The Australian government has big plans for wind power— like increasing its use ten-fold by 2020. However, the planned expansion may be at risk if authorities verify claims that the wind towers are making a nearby farming community sick.
Residents of the small Victorian farming community of Waubra have asserted that they've experienced maladies ranging from severe headaches and nausea, to increased inner ear pressure ever since nearby wind farms became operational— one man was even diagnosed (by his doctor, no less) with electromagnetic spasms in his skull.
"I started getting a sort of tingling in the head and headaches and then it just, you could feel it eventually getting worse and worse," Carl Stepnell said, "(It's) like being in a cabin of a plane ... it's just the ear pressure and headaches and the nausea just in, the pressure in my ear - it didn't go away." He blames the wind farm constructed 900m from his home caused such discomfort that he has had to move to Ballarat, 30km to the South.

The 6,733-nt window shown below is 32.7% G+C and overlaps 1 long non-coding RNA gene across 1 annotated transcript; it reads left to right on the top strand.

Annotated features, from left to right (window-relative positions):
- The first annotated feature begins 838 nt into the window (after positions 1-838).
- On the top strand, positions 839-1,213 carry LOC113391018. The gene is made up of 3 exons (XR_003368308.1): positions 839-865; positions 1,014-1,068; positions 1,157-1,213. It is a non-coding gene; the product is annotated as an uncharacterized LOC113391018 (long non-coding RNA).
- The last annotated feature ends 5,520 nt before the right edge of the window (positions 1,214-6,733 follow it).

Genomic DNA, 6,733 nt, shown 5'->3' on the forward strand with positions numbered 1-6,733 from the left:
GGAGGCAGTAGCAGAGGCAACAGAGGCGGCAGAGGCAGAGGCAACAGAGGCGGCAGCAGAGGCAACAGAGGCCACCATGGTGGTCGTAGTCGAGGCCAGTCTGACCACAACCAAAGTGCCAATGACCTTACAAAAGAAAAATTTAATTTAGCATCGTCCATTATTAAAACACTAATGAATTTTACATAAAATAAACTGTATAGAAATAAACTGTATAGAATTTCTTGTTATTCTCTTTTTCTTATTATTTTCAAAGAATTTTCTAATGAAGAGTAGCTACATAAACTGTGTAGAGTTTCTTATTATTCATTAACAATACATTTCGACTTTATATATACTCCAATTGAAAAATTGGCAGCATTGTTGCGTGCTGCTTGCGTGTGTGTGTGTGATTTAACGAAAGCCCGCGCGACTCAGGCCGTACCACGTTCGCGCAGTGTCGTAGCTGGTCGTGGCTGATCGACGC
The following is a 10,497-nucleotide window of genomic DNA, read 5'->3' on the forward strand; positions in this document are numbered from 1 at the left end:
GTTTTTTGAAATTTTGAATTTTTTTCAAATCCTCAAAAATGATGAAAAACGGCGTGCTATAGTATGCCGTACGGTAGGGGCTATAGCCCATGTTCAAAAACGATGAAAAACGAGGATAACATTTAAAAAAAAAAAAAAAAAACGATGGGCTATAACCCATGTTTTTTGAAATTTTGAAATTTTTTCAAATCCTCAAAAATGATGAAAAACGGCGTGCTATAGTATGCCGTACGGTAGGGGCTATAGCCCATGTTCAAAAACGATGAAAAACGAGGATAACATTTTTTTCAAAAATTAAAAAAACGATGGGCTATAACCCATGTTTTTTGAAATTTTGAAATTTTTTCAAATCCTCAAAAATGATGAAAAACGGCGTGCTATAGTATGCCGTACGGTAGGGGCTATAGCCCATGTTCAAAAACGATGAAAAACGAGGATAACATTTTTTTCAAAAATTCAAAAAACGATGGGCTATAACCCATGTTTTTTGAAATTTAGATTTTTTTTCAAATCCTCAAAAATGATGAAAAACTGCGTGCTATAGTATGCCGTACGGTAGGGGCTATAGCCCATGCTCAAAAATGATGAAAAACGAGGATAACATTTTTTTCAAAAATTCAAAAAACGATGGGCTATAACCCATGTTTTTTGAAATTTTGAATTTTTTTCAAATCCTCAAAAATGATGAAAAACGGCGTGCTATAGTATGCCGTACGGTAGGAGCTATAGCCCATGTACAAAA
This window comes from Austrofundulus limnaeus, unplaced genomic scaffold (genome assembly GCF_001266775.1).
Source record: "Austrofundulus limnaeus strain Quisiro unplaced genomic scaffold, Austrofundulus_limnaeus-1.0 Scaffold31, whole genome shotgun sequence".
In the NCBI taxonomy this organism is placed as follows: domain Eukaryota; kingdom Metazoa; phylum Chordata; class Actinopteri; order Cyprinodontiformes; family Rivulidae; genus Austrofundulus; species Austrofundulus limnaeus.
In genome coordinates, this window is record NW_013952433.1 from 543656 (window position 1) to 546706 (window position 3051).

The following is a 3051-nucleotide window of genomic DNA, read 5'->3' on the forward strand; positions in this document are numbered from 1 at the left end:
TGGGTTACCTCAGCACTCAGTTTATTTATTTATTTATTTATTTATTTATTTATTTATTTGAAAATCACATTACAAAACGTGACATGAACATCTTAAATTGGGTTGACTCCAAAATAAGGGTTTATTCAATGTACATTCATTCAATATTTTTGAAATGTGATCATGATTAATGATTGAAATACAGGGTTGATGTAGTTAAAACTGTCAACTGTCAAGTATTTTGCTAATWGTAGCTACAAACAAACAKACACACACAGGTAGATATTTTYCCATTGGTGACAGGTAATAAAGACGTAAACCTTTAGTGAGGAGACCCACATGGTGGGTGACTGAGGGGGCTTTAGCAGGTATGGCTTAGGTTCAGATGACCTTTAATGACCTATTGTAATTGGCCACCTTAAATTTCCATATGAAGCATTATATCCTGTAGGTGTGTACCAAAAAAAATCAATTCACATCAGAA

Electrical engineer Graeme Hood from the University of Ballarat was called in to investigate and, found that the turbines actually produced sound at a frequency too low for humans to hear. "The brain thinks it's quiet, but the ears may be telling you something else or the body may be telling you something else, it's much louder," he said. However, this finding has done little more than further stoke the already contentious fight between wind farm supporters and detractors . The government is has ordered further scientific testing as to the safety of wind farms. [News.com.au - Image: Yuri Kouzmin]
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